Whereas diagrams of the baseball infield had long since shown first, second, and third bases centered on their respective comers of the diamond, not until 1874 did the rules officially require this placement. The exact positioning of home, first, and third (but technically not second) base was implied in a new foul line rule (rule 5, section 8) stating:

The foul ball lines shall be unlimited in length, and shall run from the center of the home base through the center of the first and the third base to the foul ball posts …21

A change in the exact positioning of home base occurred for the season of 1874. An addition to rule 1, section 6, required home to be “with one corner of it facing the pitcher’s position.”22 This orientation had been implied in diagrams of the baseball infield since 1869. Furthermore, since 1869, Chadwick’s explanatory section of the Beadle’s guide mentioned this orientation of home base.23 The reason behind the clarification of home base’s orientation was simple and well explained by Chadwick in the 1874 DeWitt’s guide:

The [home] base [is] to be fixed in the ground with one corner pointing towards the pitcher’s position, so as to insure the pitcher’s having the full width of the home base to pitch over, instead of the one foot of width he would have were the base to be placed with the square side facing him.24

The rules for the season of 1875 further clarified the position of home base. An addition to rule 1, section 6, required that home base be positioned such that the comer that faces the pitcher “touch the foul ball lines where they meet at the home base comer.”25 This amendment moved home base from a position centered on its comer of the infield diamond to a location completely in foul territory. While the infield diagram found in the 1875 Beadle’s guide failed to reflect this move of home base, the diagram in the De Witt’s guide of that year did show the change.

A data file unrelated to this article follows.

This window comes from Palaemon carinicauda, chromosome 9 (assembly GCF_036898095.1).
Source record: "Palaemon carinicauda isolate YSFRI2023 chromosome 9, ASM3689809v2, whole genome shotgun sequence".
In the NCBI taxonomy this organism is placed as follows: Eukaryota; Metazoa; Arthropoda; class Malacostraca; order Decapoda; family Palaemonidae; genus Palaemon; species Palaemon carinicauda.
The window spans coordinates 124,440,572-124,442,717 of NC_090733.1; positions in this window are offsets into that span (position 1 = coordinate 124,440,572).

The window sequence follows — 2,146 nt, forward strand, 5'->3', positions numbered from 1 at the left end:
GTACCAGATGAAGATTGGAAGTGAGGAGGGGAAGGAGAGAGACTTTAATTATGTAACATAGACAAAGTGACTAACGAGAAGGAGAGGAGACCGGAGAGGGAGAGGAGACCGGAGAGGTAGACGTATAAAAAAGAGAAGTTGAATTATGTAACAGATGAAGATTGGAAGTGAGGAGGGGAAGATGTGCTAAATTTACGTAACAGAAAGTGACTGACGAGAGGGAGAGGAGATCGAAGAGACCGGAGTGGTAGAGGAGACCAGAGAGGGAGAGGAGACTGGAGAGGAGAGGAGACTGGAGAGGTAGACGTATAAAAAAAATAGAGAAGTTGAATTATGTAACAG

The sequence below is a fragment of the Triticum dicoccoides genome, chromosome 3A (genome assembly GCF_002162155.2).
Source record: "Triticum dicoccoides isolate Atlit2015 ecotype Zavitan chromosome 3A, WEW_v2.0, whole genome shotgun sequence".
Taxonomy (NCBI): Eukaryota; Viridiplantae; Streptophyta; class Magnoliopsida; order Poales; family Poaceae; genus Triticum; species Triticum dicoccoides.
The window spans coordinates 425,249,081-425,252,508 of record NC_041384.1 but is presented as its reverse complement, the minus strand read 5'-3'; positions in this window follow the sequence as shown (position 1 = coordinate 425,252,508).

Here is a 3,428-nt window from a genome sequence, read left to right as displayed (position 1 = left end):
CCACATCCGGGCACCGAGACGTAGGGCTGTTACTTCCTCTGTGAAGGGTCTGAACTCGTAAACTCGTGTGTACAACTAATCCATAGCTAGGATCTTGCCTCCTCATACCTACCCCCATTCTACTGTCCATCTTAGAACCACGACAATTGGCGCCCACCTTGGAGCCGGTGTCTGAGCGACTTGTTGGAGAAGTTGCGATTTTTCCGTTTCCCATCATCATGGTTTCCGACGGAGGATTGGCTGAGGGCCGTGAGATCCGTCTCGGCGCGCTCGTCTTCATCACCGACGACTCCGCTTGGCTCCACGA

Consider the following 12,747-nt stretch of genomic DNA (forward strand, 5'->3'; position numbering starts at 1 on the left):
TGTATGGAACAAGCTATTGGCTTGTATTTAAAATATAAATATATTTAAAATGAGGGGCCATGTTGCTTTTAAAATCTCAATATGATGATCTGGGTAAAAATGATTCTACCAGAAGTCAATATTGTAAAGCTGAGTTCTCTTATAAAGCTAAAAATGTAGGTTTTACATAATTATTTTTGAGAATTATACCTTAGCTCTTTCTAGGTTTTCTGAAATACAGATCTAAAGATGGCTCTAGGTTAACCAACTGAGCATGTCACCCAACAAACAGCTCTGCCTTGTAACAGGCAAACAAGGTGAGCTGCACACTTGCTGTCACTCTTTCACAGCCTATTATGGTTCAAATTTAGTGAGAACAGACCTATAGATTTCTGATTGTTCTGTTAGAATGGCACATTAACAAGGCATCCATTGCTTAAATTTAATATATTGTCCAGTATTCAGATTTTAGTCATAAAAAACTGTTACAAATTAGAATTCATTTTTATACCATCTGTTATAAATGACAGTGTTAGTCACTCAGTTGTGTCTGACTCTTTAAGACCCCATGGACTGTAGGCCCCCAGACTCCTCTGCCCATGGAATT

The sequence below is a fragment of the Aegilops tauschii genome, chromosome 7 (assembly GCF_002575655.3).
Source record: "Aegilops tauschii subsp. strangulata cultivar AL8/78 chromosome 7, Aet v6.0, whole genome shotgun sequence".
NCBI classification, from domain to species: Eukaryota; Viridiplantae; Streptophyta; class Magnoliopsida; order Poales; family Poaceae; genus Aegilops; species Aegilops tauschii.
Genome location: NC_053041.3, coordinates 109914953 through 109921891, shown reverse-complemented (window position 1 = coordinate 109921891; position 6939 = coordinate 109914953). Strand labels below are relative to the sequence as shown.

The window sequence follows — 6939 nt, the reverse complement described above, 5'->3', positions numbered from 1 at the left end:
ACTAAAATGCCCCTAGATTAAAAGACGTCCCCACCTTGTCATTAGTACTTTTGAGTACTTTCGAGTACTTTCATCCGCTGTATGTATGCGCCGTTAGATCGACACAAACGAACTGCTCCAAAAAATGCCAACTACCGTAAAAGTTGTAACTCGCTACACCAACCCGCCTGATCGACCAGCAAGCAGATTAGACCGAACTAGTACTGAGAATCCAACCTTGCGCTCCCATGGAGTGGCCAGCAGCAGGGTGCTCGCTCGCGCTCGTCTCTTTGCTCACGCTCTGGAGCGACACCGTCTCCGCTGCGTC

To understand the reason behind this rule change, it is necessary to review what was known as the “fair-foul” hit. The fair-foul hit was a particular technique of hitting that took advantage of the fair and foul ball rules of the day. These rules, from “Rule V – The Batting Department,” were as follows:

11) If the ball from a fair stroke of the bat first touches the ground, the person of a player, or any other object, either in front of, or on, the foul ball lines, it shall be considered fair.

12) If the ball from a fair stroke of the bat first touches the ground, the person of a player, or any other object behind the foul ball lines, it shall be declared foul; and the ball so hit shall be called foul by the umpire even before touching the ground, if it be seen falling foul.26

In summary, a ball that initially landed in fair territory, regardless of whether it stayed in fair territory or whether it passed first or third base in fair territory, was a fair ball. A fair-foul hit was one in which the batter deftly hit the ball such that it first touched the ground in fair territory and then bounded into foul territory. Often the fielders would have to run a great distance into foul territory to retrieve such a hit ball. To shorten this distance, the first and third basemen would play quite close to the foul lines, which subsequently opened up large gaps in the infield and allowed what would otherwise be easy ground ball outs to safely make it to the outfield as hits.

Henry Chadwick, among others, was eager to lessen the impact of the fair-foul hit. To meet this end, he proposed adding a tenth man (or “right shortstop”) to each team so that the large gaps in the infield would be narrowed.27 Chadwick popularized this idea by writing special sections in both the Beadle’s and DeWitt’s guides of 1874 suggesting the use of the 10-man rule. However, though the Beadle’s guide of 1875 as well as the DeWitt’s guides from 1875 to 1882 continued to have sections clearly implying that the 10-man rule was the norm for organized baseball, the 10-man game was never adopted into the official rules of the game.28